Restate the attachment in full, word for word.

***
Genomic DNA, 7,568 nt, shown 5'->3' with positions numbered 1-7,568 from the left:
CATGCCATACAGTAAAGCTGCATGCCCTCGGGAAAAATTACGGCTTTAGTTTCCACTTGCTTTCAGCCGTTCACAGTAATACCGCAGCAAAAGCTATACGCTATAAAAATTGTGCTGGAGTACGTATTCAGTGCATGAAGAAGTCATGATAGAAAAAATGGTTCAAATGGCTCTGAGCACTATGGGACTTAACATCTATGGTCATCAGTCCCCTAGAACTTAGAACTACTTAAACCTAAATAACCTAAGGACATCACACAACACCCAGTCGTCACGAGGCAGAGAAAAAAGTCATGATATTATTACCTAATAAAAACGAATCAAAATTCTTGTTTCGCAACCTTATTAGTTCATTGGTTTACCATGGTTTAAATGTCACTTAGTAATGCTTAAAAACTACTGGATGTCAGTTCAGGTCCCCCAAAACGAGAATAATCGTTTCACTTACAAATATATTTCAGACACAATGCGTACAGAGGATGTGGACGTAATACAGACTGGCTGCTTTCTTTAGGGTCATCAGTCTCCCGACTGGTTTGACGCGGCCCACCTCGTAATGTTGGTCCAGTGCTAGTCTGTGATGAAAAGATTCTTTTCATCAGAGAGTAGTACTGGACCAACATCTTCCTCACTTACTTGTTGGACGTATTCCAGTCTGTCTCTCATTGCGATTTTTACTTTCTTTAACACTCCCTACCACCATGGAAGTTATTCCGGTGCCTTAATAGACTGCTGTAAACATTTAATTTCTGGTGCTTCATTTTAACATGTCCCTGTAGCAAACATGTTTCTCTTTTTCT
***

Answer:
Genomic DNA, 7,568 nt, shown 5'->3' with positions numbered 1-7,568 from the left:
CATGCCATACAGTAAAGCTGCATGCCCTCGGGAAAAATTACGGCTTTAGTTTCCACTTGCTTTCAGCCGTTCACAGTAATACCGCAGCAAAAGCTATACGCTATAAAAATTGTGCTGGAGTACGTATTCAGTGCATGAAGAAGTCATGATAGAAAAAATGGTTCAAATGGCTCTGAGCACTATGGGACTTAACATCTATGGTCATCAGTCCCCTAGAACTTAGAACTACTTAAACCTAAATAACCTAAGGACATCACACAACACCCAGTCGTCACGAGGCAGAGAAAAAAGTCATGATATTATTACCTAATAAAAACGAATCAAAATTCTTGTTTCGCAACCTTATTAGTTCATTGGTTTACCATGGTTTAAATGTCACTTAGTAATGCTTAAAAACTACTGGATGTCAGTTCAGGTCCCCCAAAACGAGAATAATCGTTTCACTTACAAATATATTTCAGACACAATGCGTACAGAGGATGTGGACGTAATACAGACTGGCTGCTTTCTTTAGGGTCATCAGTCTCCCGACTGGTTTGACGCGGCCCACCTCGTAATGTTGGTCCAGTGCTAGTCTGTGATGAAAAGATTCTTTTCATCAGAGAGTAGTACTGGACCAACATCTTCCTCACTTACTTGTTGGACGTATTCCAGTCTGTCTCTCATTGCGATTTTTACTTTCTTTAACACTCCCTACCACCATGGAAGTTATTCCGGTGCCTTAATAGACTGCTGTAAACATTTAATTTCTGGTGCTTCATTTTAACATGTCCCTGTAGCAAACATGTTTCTCTTTTTCT